ART is the use of laboratory procedures that include the handling of human eggs or embryos to help a woman become pregnant other than by sexual intercourse.  ART includes techniques such as in vitro fertilization, egg and embryo cryopreservation for deferred use, egg and embryo donation, and the use of a gestational surrogate other than the ultimate child’s actual mother.  The U.S. Centers for Disease Control and Prevention (“CDC”) estimates that today, approximately 1.7% of all infants born in the United States every year are conceived using ART.  Between 1999 and 2013, the CDC reports that about 2% (30,927) of all ART “cycles” used a gestational carrier, resulting in some 13,380 deliveries and, because of the high incidence of multiple births, 18,400 infants.  Additionally, the U.S. Department of Health and Human Services Office of Population Affairs reports that there are now more than 620,000 cryo-preserved embryos in the United States awaiting future use.

As the science of ART develops, so too is the likelihood of future increases in the birth of infants as a result of ART and outside traditional family structures.  This past November, a Chinese biophysics researcher and former professor, He Jianjui, announced that he had used ART to prevent HIV vulnerability in the first genetically edited babies brought to term.  Although this announcement was met with widespread ethical condemnation, it illustrates a potential new use of ART and new questions about the descendancy of the ART produced children with genetic alterations.

According to the U.S. Census Bureau in 2011, there were approximately 13.7 million single parents in the United States; and those parents were responsible for raising some 22 million children.  Although these single parent families are presumed to be mostly biological in nature, single parent adoption and ART now allow persons to be single parents by choice.  In addition, since the Supreme Court’s 2015 decision granting same-sex couples the constitutional right to marry nationwide, same-sex marriages now allow couples of the same sex anywhere in the U.S. to have children where at least one spouse will not be the biological parent.

Longer Ranged Estate Planning

We have noted in the past about the benefits of estate planning on a multi-generational basis.  In particular, such multi-generational planning using life-long Inheritance Trusts protects inherited assets from future beneficiaries’ potential creditors and estate taxes.  Effective multi-generational planning, however, demands that we be able to identify who the beneficiaries of that planning are intended to be.  For decades we have used such terms as “child”, “children”, “descendants” and “issue” in our estate planning documents to define the persons for whom we are planning.  ART and new family structures may now be making these terms fuzzy and call to question who a trustmaker intends to benefit.  For example, is a baby born to a gestational carrier who brings another couple’s embryo to term a “descendant” or the “issue” of the gestational carrier?  How do we know whether a trustmaker intends to include among his descendants children conceived using donated sperm from his biological male offspring who are not married to their mother?  In the future, how much genetic engineering will result in children that a trustmaker would not intend to include among his beneficiaries?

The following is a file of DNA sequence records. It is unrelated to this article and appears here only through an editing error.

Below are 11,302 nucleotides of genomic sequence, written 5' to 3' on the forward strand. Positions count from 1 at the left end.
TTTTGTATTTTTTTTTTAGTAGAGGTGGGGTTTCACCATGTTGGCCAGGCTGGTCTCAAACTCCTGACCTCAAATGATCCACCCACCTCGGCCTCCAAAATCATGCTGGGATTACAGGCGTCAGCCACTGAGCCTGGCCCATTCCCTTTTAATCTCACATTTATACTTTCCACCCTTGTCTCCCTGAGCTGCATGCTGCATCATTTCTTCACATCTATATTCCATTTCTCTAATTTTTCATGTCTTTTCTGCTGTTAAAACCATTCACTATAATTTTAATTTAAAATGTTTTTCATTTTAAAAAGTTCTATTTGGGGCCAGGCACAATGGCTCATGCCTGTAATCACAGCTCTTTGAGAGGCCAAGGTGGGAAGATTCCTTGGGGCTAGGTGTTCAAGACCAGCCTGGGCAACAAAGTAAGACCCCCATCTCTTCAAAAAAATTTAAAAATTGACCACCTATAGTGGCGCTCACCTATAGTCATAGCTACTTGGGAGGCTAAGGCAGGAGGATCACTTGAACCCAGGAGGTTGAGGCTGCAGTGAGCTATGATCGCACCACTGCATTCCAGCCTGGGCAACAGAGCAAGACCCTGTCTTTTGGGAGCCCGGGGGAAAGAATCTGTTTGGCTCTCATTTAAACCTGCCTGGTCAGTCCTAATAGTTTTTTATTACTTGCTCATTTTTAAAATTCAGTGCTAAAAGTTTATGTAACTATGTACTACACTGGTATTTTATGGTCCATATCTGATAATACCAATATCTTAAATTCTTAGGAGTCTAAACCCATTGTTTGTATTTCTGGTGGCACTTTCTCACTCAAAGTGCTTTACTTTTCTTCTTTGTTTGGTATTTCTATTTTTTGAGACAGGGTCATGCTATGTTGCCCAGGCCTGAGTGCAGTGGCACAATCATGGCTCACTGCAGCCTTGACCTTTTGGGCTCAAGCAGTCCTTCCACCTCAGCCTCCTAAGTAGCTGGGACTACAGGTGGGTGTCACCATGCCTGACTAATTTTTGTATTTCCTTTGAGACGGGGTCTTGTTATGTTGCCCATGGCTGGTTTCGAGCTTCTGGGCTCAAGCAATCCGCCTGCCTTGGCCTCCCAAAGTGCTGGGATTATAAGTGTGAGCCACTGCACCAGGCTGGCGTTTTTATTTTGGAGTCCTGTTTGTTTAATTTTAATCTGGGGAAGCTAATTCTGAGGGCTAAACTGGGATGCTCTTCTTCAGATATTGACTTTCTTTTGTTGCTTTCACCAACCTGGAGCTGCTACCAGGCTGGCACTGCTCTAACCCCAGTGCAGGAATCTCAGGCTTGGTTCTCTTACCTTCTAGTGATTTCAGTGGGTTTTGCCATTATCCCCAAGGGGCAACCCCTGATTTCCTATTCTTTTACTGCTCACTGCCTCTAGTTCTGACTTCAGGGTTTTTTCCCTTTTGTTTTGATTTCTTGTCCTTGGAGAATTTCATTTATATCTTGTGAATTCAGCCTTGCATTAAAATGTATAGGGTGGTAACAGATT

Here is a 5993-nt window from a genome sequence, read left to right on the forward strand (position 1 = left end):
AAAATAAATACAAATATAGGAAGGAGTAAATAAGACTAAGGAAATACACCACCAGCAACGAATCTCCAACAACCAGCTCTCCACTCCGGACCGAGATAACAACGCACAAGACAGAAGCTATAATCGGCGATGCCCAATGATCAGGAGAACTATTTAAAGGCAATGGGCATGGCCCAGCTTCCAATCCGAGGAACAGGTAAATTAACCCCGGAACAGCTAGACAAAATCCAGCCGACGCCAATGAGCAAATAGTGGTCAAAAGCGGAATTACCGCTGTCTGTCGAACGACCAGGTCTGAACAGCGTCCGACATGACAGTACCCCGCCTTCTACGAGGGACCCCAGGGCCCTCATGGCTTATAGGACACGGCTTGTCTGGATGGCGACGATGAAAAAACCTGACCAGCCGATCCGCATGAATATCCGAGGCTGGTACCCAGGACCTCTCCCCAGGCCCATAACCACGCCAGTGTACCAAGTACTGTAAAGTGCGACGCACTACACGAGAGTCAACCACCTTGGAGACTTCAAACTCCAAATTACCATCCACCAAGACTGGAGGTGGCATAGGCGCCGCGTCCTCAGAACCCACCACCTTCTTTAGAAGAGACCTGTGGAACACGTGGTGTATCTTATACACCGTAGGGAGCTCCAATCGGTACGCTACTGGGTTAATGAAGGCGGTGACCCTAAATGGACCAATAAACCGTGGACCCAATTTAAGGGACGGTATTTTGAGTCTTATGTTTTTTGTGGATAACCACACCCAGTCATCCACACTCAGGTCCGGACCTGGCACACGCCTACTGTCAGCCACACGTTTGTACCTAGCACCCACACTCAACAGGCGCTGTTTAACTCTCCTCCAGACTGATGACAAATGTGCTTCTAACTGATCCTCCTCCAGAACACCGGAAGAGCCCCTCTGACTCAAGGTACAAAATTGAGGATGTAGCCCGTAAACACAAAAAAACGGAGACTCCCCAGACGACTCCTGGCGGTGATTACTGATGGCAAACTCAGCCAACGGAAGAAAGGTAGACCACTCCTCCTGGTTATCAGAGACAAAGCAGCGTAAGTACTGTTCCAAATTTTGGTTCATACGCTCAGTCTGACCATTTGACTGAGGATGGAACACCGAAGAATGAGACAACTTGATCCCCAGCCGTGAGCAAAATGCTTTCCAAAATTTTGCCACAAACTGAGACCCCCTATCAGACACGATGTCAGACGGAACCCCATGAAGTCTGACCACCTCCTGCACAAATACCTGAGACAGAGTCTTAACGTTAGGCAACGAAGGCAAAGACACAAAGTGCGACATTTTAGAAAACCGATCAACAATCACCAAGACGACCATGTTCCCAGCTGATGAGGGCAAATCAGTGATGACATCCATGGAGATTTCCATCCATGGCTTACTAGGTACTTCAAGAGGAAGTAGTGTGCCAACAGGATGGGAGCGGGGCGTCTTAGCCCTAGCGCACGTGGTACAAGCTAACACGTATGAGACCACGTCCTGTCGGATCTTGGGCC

Maryland’s Limited Response to ART Children and Non-Traditional Families

To date, legislatures and the courts have lagged in providing answers to these and similar questions.  Fortunately, since the 1940s in Maryland, unless a will clearly indicates otherwise, the words, “child”, “descendant”, “heir”, “issue”, or any equivalent term in a will includes a person who is adopted; and an adopted child is treated as a natural child of his adopting parent or parents.  Adoption, therefore is one means of clarifying a child’s ancestry unless a testamentary document declares otherwise.  Similarly, Maryland law is clear that a child conceived by “artificial insemination” of a married woman with the consent of her husband is the legitimate child of both of them; and a child born to parents who have not participated in a marriage ceremony with each other is considered to be the child of the mother, unless a testamentary document declares otherwise.  Less clear is the status of an ART child whose married father has not documented his consent to parentage and whether a person born to parents who have not participated in a marriage ceremony is deemed to be the child of the father.  In the latter situation, the person is legally deemed to be child of the father only if the father is judicially determined to be the father in legal paternity proceedings, has acknowledged himself to be the father in writing, “has openly and notoriously recognized the child to be his child”, or has subsequently married the child’s mother and orally or in writing acknowledged himself to be the father.